33 “No one after lighting a lamp puts it in a cellar, but on the lampstand so that those who enter may see the light. 34 Your eye is the lamp of your body. If your eye is healthy, your whole body is full of light; but if it is not healthy, your body is full of darkness. 35 Therefore consider whether the light in you is not darkness. 36 If then your whole body is full of light, with no part of it in darkness, it will be as full of light as when a lamp gives you light with its rays.” (Luke 11:33)
John in particular develops the themes of light and darkness, perhaps reflecting some influence from the Qumran community which called themselves the “sons of light” as opposed to those who had not seen the light yet. Already in John 1, the Prologue, John talks about the light which “shines in the darkness and the darkness did not overcome it.” (John 1:5) And then in the letters of John the theme is developed even more into ethics, so that those who are in the light can be told because they love each other, again as opposed to those who walk in darkness.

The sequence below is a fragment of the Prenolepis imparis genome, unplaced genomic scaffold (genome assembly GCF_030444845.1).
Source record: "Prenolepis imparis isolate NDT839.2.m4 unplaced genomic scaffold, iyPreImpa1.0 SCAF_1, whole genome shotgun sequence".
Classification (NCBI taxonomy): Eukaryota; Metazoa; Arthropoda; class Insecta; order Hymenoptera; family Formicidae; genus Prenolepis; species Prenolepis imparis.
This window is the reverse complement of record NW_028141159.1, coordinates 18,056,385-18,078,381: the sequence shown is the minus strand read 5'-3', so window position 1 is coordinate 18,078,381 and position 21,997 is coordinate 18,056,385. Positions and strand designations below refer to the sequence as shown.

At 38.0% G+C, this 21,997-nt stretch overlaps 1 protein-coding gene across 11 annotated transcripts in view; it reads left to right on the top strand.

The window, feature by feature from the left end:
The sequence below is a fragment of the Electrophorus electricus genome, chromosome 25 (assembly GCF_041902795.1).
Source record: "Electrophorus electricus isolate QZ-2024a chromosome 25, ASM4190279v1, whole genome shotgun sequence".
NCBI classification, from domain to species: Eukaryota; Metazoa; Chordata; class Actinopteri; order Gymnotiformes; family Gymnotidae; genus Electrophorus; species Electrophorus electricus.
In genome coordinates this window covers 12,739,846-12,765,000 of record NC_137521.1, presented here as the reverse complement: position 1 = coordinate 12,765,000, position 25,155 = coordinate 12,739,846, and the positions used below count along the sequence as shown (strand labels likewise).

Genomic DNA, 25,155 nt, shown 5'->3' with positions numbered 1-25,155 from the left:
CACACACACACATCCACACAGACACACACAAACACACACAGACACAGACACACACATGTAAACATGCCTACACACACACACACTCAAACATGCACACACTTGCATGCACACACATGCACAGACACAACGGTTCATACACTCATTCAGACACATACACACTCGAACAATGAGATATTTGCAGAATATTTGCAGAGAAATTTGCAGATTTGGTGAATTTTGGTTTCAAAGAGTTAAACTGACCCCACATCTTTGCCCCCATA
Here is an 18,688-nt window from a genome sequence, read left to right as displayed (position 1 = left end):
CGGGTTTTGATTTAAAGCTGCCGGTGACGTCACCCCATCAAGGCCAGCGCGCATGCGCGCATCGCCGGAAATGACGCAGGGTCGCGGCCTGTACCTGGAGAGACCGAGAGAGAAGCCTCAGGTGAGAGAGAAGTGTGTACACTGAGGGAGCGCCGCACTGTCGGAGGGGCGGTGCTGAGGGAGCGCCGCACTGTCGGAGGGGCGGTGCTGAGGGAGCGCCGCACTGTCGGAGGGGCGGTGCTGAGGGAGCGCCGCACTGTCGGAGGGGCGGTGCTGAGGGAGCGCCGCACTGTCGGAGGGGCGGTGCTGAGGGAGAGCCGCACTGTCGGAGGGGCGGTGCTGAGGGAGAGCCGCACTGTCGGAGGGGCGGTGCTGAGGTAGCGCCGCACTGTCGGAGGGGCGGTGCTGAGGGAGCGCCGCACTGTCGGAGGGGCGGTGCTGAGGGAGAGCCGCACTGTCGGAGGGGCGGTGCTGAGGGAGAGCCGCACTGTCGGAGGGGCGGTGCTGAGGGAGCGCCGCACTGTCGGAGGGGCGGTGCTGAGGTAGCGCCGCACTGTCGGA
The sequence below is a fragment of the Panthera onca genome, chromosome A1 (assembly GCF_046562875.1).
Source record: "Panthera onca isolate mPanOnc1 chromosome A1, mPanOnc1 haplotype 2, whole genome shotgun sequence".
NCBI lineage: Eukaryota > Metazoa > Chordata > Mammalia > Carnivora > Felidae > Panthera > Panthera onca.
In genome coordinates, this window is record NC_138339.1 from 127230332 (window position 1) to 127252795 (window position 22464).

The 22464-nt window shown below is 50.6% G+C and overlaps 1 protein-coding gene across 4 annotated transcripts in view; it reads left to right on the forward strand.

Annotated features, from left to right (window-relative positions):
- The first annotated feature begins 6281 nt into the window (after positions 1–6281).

All of that Old Testament background would have been in the minds of the Pharisee listening, so it is perhaps little wonder that they would question his authority to declare himself the light of the world. Any self-deluded person could proclaim themselves to be of such importance. And if this follows, as it seems to, Jesus’ other statements about being living water and being from God, then he must have caused a great deal of consternation. After all, he was from Galilee – and no prophet was ever to come from that hick town!
Jesus speaks of living water coming from him and then of himself as bread and light, all essentials for life and metaphors for revelation and knowledge. And then to emphasize the point, John follows this passage with the account in John 9 of Jesus giving sight to the blind man, literally giving light to the world.